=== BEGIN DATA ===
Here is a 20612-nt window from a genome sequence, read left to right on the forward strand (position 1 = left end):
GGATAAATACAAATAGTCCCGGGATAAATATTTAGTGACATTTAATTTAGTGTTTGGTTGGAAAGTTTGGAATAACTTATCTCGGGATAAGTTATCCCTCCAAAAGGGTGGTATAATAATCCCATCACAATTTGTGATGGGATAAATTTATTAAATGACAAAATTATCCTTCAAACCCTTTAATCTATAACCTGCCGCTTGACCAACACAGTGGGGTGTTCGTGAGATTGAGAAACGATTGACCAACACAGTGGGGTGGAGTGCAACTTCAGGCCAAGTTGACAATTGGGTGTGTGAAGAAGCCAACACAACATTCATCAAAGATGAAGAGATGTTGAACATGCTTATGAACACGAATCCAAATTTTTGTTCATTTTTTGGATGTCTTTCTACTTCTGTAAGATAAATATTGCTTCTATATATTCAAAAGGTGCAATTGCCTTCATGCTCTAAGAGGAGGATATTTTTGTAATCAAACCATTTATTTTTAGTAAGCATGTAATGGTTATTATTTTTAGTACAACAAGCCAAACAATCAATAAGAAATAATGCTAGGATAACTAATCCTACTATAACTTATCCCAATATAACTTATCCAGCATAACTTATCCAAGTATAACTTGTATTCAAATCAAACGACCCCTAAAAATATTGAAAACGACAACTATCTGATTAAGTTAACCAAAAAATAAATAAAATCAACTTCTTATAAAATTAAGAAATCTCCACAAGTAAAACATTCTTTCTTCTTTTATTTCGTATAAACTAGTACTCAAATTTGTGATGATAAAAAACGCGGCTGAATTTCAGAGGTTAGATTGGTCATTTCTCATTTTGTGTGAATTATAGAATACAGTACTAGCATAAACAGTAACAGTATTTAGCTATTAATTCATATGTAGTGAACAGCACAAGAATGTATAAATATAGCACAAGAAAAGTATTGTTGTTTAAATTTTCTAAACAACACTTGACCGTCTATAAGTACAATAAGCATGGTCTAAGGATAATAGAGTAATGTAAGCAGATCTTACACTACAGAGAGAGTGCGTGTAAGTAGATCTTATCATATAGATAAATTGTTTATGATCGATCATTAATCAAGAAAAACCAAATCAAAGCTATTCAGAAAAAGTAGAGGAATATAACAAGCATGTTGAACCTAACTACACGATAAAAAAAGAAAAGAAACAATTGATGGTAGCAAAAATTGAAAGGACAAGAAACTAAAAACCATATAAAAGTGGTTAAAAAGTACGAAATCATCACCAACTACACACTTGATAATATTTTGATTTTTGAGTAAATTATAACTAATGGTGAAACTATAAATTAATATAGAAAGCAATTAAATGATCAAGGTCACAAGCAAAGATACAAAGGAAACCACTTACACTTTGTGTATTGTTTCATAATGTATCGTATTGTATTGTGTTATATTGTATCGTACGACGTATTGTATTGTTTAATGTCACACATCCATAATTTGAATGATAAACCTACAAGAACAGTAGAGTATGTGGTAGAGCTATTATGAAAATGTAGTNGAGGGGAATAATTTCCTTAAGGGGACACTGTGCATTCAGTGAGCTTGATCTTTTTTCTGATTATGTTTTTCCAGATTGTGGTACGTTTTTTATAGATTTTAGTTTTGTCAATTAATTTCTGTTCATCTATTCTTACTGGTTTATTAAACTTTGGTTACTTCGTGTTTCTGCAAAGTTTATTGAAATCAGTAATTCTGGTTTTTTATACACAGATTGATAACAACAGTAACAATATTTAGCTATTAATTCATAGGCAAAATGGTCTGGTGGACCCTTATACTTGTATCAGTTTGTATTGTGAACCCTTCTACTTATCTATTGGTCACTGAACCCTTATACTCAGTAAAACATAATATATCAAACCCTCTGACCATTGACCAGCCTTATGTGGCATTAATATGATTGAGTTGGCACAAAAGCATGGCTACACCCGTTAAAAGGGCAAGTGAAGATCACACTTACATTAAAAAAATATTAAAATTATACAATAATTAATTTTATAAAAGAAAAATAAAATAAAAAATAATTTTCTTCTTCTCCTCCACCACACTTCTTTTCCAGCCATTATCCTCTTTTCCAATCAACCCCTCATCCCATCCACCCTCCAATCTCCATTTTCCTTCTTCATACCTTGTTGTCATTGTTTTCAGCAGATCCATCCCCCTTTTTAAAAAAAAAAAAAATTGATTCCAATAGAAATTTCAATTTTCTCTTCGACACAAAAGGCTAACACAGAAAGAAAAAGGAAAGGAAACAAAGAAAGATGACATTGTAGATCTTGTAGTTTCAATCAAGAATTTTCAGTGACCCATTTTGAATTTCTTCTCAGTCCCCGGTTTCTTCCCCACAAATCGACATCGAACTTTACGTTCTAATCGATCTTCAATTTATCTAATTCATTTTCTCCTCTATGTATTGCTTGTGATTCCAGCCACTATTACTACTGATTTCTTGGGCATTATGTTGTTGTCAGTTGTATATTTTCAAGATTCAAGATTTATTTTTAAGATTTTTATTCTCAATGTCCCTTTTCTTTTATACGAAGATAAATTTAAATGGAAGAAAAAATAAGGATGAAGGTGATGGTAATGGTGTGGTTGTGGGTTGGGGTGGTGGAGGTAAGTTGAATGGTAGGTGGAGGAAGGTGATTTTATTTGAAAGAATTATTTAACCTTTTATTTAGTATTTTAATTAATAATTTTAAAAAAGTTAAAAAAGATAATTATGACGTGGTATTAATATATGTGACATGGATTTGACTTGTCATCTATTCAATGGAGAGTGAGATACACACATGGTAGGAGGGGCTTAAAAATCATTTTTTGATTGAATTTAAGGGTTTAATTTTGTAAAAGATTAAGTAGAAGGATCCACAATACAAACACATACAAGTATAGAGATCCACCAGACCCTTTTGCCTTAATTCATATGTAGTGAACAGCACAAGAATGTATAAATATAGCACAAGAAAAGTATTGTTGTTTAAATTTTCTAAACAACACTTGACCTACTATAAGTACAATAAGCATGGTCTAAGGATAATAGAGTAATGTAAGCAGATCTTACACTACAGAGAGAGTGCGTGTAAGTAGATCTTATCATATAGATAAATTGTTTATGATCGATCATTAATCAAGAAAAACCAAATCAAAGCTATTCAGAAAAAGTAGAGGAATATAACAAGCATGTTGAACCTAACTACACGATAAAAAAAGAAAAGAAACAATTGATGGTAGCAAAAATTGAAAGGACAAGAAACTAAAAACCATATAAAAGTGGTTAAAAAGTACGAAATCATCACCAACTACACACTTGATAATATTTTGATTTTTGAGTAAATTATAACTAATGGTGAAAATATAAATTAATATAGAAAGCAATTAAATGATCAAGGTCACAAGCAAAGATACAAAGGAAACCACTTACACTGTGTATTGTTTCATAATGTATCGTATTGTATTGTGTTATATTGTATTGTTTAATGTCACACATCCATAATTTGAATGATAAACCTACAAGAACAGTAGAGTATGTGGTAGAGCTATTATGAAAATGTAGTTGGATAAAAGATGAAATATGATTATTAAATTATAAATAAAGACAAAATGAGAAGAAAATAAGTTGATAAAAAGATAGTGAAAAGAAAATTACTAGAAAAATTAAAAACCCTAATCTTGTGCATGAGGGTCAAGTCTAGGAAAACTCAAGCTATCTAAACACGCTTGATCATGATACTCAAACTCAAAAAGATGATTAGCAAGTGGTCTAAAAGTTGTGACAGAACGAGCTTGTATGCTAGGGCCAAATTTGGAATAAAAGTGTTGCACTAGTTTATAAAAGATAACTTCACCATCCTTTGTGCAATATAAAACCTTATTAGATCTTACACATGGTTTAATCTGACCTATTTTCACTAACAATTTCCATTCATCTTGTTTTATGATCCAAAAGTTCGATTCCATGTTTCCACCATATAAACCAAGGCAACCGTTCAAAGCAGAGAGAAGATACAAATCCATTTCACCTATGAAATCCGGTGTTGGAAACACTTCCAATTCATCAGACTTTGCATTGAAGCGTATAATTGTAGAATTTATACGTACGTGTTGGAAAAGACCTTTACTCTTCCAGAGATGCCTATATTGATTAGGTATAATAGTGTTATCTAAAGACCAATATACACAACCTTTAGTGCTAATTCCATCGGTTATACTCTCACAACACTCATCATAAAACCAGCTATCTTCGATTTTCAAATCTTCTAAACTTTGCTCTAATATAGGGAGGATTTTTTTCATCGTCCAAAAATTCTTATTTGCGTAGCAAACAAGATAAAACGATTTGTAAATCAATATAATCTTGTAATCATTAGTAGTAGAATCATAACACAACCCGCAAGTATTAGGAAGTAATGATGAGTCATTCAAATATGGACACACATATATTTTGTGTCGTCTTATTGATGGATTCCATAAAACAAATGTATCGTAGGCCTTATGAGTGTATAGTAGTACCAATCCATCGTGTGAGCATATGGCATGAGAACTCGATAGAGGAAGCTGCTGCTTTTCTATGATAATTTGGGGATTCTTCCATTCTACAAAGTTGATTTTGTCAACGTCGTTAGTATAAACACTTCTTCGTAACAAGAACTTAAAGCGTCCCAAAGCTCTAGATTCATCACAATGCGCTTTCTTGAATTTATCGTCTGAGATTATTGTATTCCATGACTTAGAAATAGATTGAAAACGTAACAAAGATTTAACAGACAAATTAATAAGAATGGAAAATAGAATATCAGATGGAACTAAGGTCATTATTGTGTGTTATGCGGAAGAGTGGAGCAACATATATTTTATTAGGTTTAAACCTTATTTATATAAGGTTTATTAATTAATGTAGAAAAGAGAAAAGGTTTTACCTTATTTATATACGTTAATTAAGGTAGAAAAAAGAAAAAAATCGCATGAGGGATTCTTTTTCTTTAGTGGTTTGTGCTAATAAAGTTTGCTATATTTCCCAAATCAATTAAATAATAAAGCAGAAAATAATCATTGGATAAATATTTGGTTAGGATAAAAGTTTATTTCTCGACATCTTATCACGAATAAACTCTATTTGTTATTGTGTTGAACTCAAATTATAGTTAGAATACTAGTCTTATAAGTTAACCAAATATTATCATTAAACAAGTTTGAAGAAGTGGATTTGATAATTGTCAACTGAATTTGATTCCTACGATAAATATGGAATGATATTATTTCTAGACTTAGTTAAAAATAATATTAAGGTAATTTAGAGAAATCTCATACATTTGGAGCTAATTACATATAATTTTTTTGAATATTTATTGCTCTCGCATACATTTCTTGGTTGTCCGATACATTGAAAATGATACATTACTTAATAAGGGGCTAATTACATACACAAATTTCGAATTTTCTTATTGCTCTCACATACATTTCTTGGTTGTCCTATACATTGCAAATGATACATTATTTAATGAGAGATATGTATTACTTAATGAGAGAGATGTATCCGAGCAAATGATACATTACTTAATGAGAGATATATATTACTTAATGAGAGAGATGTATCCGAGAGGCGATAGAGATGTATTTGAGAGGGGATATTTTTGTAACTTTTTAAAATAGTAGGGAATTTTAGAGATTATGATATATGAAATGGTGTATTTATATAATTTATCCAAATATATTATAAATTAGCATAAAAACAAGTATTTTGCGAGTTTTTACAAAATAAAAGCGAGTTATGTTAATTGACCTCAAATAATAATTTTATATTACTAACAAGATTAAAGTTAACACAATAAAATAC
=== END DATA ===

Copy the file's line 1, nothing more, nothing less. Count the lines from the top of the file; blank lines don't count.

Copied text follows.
Here is a 20612-nt window from a genome sequence, read left to right on the forward strand (position 1 = left end):